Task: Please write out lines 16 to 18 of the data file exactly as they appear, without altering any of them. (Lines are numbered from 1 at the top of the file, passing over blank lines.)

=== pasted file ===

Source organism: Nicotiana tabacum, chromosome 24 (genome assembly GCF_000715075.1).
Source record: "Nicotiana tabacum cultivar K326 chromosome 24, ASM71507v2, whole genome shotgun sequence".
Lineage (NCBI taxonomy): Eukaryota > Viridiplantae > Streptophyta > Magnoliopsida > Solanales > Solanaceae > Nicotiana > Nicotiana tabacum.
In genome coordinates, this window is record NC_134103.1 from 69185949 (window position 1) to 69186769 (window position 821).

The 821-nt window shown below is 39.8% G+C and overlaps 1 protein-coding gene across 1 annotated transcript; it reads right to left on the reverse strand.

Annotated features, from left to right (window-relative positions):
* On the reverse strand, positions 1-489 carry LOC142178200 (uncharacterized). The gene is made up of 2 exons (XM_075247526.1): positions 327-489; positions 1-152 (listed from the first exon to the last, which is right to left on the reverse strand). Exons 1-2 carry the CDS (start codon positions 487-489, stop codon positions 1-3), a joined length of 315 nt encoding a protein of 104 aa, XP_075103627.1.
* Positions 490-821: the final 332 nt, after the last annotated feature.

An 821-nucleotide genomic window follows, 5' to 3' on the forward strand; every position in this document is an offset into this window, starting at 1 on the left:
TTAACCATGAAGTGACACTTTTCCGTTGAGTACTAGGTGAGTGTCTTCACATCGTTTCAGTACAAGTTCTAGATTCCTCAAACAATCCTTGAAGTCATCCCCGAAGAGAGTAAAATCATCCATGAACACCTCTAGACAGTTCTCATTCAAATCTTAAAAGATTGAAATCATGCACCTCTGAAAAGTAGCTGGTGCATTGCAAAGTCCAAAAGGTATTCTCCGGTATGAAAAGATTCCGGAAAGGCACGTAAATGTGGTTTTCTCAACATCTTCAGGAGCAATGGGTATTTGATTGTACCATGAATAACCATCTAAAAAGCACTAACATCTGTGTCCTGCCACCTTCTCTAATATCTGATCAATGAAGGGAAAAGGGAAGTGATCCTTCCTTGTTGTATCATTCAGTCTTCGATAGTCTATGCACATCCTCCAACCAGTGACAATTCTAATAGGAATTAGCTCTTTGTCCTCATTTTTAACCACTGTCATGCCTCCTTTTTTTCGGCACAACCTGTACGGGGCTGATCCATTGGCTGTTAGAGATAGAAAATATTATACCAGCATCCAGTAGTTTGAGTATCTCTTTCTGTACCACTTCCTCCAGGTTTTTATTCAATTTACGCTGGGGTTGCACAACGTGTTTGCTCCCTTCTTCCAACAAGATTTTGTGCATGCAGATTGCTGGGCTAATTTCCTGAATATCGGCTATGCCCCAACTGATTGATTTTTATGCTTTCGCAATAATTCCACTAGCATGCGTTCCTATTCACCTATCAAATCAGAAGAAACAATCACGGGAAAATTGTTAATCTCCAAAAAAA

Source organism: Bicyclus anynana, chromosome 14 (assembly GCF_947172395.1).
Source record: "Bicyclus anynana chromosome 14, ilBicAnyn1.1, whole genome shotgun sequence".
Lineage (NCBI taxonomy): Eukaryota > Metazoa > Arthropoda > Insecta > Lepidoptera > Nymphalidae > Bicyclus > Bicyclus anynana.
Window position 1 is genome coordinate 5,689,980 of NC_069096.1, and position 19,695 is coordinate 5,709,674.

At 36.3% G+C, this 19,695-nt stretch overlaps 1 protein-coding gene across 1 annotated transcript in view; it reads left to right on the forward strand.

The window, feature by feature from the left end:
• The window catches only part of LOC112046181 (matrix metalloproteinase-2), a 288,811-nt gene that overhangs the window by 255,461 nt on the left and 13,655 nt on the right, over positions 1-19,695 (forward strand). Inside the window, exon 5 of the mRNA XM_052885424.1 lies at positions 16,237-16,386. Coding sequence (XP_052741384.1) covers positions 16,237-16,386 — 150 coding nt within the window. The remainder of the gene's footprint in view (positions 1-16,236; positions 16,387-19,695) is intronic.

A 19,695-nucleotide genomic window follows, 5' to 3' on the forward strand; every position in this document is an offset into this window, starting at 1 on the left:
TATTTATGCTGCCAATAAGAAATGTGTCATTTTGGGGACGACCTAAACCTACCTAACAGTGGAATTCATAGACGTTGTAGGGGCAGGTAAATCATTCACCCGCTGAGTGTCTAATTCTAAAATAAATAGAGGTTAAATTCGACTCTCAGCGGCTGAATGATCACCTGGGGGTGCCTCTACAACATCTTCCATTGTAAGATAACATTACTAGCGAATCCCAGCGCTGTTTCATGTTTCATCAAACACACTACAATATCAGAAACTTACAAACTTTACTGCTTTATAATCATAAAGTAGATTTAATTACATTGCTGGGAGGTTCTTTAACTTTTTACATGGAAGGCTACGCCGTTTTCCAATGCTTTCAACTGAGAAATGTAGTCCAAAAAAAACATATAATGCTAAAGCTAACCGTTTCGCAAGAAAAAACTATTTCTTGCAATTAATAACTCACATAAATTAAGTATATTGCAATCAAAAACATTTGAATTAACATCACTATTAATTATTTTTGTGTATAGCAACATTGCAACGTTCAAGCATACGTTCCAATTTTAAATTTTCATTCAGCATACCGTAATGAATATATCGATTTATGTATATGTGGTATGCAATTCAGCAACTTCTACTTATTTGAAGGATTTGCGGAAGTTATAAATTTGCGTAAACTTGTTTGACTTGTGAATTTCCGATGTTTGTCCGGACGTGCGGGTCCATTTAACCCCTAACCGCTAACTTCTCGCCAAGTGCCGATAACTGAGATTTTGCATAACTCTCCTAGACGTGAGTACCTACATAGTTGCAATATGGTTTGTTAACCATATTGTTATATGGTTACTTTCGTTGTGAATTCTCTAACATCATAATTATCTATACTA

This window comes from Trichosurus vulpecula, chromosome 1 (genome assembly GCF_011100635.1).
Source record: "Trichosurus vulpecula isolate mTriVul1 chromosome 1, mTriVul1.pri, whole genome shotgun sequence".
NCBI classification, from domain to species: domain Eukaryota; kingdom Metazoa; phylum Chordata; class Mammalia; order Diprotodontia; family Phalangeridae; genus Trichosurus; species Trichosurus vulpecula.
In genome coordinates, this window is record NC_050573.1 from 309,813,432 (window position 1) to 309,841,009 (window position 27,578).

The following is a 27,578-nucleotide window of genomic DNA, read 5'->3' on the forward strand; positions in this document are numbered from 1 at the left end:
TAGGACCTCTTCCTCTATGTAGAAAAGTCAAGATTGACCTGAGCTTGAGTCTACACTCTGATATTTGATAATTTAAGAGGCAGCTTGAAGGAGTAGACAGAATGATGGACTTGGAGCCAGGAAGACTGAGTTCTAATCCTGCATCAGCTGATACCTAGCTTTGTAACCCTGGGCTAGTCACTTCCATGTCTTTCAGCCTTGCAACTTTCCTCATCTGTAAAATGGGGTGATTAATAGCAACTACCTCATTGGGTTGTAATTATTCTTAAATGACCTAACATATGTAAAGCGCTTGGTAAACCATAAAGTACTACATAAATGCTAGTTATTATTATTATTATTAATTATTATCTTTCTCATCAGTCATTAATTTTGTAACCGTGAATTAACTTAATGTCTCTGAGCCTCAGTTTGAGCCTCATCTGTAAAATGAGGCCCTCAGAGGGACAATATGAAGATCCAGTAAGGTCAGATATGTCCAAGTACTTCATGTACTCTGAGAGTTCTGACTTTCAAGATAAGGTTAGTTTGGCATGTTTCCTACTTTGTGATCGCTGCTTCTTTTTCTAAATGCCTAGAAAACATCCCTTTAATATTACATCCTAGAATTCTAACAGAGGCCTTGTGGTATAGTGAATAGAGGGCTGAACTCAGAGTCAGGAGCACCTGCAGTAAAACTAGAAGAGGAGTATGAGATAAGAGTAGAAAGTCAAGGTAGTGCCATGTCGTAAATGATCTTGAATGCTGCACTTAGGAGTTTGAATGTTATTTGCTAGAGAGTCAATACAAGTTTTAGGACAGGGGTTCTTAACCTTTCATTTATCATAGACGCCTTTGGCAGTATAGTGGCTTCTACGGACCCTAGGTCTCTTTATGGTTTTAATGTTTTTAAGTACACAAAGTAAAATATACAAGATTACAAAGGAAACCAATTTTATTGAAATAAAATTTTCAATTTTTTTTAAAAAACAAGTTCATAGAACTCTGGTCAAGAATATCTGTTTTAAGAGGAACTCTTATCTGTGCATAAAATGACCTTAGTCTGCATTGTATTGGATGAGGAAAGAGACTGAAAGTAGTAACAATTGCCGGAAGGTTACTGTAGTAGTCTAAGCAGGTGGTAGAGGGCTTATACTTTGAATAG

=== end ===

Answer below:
The window, feature by feature from the left end:
• The window catches only part of LOC112046181 (matrix metalloproteinase-2), a 288,811-nt gene that overhangs the window by 255,461 nt on the left and 13,655 nt on the right, over positions 1-19,695 (forward strand). Inside the window, exon 5 of the mRNA XM_052885424.1 lies at positions 16,237-16,386. Coding sequence (XP_052741384.1) covers positions 16,237-16,386 — 150 coding nt within the window. The remainder of the gene's footprint in view (positions 1-16,236; positions 16,387-19,695) is intronic.

A 19,695-nucleotide genomic window follows, 5' to 3' on the forward strand; every position in this document is an offset into this window, starting at 1 on the left: